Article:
- We have a big sort out at the end of November every year to find things to donate to the local charity shop and I’m always surprised by how much we get rid of.
Consider buying ethical gifts or gifts that benefit others
I’ve just come across a great ethical gift guide for children written by Ali at Incredibusy and it made me realise that this is a great way to make children feel grateful. Buy an ethical gift and explain the background to it and how buying that makes the world a better place, in whatever small way it does.
Encouraging children to appreciate what they have and not to feel entitled
It’s not just about helping others less fortunate than us because as much as we’d like to help everyone, it’s simply not possible and we can only do so much. I want them to help others as much as they can but equally, I want them to appreciate the things we’re lucky enough to have:
- Make Christmas more about family and less about material things by spending as much time together as possible. Spend the money you’d spend on expensive advent calendars (seriously, Miss Frugal just showed me one that she’d like for £40) on days out together or fun things to do as a family. Or even better save your money and do free things instead! Our Christmas Family Traditions Advent calendar is great for this and it’s not too late to make your own!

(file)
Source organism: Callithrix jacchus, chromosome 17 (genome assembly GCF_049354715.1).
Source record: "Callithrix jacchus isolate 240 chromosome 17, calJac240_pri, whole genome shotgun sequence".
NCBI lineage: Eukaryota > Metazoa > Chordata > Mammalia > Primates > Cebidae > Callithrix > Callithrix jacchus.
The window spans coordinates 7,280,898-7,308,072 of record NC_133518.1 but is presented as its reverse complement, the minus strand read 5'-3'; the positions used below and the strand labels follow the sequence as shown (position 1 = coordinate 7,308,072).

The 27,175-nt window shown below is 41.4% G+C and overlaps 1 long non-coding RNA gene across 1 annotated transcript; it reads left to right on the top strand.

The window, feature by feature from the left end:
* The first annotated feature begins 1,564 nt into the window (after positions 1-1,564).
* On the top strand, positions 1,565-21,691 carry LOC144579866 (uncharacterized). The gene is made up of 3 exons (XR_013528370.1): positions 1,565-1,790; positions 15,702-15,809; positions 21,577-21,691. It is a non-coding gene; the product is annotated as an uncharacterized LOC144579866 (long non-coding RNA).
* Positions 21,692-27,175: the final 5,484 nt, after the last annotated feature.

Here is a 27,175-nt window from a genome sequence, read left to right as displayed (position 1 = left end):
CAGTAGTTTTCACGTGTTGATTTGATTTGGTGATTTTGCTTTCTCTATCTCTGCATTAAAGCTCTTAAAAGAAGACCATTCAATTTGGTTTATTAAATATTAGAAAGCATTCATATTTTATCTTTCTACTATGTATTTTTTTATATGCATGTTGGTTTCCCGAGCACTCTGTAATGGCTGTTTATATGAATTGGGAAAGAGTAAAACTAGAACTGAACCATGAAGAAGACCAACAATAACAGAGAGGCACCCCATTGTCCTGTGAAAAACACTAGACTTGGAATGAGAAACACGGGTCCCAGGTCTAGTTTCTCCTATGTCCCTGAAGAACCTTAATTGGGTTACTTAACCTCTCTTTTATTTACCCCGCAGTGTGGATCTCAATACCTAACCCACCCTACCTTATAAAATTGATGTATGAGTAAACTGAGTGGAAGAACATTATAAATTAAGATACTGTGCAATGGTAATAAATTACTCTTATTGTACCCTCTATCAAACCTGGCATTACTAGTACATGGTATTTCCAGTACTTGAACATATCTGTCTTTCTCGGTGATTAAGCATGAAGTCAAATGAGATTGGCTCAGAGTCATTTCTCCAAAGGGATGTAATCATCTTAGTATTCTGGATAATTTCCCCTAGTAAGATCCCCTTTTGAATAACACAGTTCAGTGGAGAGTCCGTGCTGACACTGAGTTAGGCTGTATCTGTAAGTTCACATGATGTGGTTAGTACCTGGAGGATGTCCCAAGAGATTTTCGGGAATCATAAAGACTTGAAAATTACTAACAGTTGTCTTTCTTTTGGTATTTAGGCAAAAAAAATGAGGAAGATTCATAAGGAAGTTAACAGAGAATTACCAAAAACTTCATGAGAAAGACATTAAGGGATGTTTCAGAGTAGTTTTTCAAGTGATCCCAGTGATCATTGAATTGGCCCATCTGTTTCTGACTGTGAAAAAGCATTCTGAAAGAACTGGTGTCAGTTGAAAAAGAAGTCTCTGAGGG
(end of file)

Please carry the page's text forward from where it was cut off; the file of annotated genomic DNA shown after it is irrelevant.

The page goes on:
- Now that my children are older, they are much more aware of the need for a budget at Christmas and I’m open with them about that. I explain that we have a set amount to spend on them so if they want to spend it on one big thing then they can but they won’t get very much else.
- Even if everything on their Christmas list was within budget, I wouldn’t buy it all for them. I make sure that they know that their Christmas list is just there to give me ideas and that they will not get everything on their list. If they got everything on their list then I think that would contribute to a sense of entitlement from then on.
- I make sure that they know how lucky they are by telling them – not in a way to make them feel guilty but in a way that they know that not all their friends will be getting the same things that they are so they shouldn’t be showing off.
- You could make a blessings jar together as a family like we often do. You just need to get everyone to write down five things that they’re most thankful for in their lives on pieces of paper that you can then fold up and pop in a jar. Just before Christmas lunch you can then give them a good mix and take it in turns picking one and reading it aloud for a guarantee warm fluffy feeling.
- Similar to the blessings jar is our gratitude game (not sure it’s a game really but we call it one) that we play at Christmas every year where we write everything that we’re grateful for on post it notes. We stick them all up on the wall and read through them together. The results are often surprising and it always gets the kids thinking about how much they take for granted.
We do lots of other things to encourage gratitude through the year too but these are the things I consciously make sure that we do EVERY Christmas.